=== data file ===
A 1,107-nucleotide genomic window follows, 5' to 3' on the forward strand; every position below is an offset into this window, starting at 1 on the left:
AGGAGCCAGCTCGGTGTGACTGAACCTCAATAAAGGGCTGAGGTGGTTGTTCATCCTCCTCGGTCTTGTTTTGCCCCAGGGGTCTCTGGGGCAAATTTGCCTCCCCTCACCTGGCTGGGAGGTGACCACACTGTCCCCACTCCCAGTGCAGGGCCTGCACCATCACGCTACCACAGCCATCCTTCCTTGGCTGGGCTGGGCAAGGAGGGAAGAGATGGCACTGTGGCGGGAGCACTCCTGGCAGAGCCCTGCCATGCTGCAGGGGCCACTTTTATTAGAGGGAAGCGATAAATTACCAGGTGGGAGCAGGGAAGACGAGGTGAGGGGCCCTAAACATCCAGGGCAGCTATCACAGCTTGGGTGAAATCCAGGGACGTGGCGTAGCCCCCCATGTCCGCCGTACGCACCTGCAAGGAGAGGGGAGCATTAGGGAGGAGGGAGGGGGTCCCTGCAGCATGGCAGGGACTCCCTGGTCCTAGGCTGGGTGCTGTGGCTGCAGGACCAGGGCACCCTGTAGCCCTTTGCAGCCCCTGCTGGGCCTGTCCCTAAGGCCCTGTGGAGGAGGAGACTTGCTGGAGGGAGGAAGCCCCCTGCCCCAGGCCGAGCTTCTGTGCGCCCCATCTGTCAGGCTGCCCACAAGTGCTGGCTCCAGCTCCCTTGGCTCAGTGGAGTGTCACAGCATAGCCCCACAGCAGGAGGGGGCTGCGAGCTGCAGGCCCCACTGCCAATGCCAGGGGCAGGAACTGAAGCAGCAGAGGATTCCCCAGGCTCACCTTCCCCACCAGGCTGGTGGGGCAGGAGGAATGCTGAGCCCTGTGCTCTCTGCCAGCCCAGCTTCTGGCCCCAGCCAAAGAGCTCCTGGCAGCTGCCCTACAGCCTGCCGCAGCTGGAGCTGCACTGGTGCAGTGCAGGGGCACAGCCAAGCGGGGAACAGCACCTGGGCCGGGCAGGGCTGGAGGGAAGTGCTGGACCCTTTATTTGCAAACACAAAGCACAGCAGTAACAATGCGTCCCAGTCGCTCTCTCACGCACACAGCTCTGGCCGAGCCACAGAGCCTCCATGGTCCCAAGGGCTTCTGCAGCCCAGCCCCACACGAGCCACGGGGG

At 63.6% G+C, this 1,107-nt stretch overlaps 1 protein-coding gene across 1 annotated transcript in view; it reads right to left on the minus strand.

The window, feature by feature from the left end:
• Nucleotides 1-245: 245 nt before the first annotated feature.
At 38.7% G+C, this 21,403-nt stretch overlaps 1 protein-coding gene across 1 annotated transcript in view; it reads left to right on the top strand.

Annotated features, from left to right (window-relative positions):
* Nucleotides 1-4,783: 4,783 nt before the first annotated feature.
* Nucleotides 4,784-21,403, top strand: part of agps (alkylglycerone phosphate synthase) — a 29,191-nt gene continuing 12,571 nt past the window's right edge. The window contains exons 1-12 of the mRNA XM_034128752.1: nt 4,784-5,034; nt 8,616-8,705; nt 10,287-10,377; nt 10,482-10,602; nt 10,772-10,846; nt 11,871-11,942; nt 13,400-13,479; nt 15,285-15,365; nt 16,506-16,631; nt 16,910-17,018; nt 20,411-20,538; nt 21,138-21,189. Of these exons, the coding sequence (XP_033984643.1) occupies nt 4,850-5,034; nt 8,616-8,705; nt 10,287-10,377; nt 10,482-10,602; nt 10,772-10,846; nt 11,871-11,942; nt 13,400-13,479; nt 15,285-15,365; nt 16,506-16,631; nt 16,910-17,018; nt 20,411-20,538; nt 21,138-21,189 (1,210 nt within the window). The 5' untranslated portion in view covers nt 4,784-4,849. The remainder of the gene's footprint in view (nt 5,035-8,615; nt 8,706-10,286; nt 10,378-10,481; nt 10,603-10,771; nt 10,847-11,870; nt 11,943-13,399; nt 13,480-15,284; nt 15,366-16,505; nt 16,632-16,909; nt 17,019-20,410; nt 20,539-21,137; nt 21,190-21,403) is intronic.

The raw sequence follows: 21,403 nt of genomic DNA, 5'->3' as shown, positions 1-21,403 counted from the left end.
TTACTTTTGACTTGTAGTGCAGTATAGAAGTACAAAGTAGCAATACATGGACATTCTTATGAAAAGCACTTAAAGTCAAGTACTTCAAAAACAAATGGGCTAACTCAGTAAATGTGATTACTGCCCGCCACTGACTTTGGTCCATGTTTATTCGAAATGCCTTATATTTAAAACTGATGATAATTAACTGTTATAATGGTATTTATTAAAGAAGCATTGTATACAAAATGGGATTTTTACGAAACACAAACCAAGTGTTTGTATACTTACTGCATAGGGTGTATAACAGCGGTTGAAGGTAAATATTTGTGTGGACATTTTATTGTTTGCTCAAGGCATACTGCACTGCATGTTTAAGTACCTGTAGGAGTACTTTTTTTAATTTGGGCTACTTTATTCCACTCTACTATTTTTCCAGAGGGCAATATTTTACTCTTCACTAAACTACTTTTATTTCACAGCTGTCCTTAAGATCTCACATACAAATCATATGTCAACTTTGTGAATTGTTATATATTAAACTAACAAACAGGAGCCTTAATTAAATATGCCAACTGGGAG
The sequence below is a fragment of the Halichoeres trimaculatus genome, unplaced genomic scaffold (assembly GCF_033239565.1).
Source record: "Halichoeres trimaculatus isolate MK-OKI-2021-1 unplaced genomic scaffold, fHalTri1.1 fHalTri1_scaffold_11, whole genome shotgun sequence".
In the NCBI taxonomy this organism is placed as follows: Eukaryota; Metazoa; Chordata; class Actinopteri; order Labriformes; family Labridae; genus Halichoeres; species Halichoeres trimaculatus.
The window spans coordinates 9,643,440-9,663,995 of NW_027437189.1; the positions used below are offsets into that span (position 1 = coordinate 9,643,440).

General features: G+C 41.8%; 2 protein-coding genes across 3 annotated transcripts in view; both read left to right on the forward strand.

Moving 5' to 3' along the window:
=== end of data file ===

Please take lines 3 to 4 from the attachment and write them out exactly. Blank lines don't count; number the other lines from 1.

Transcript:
At 63.6% G+C, this 1,107-nt stretch overlaps 1 protein-coding gene across 1 annotated transcript in view; it reads right to left on the minus strand.

The window, feature by feature from the left end: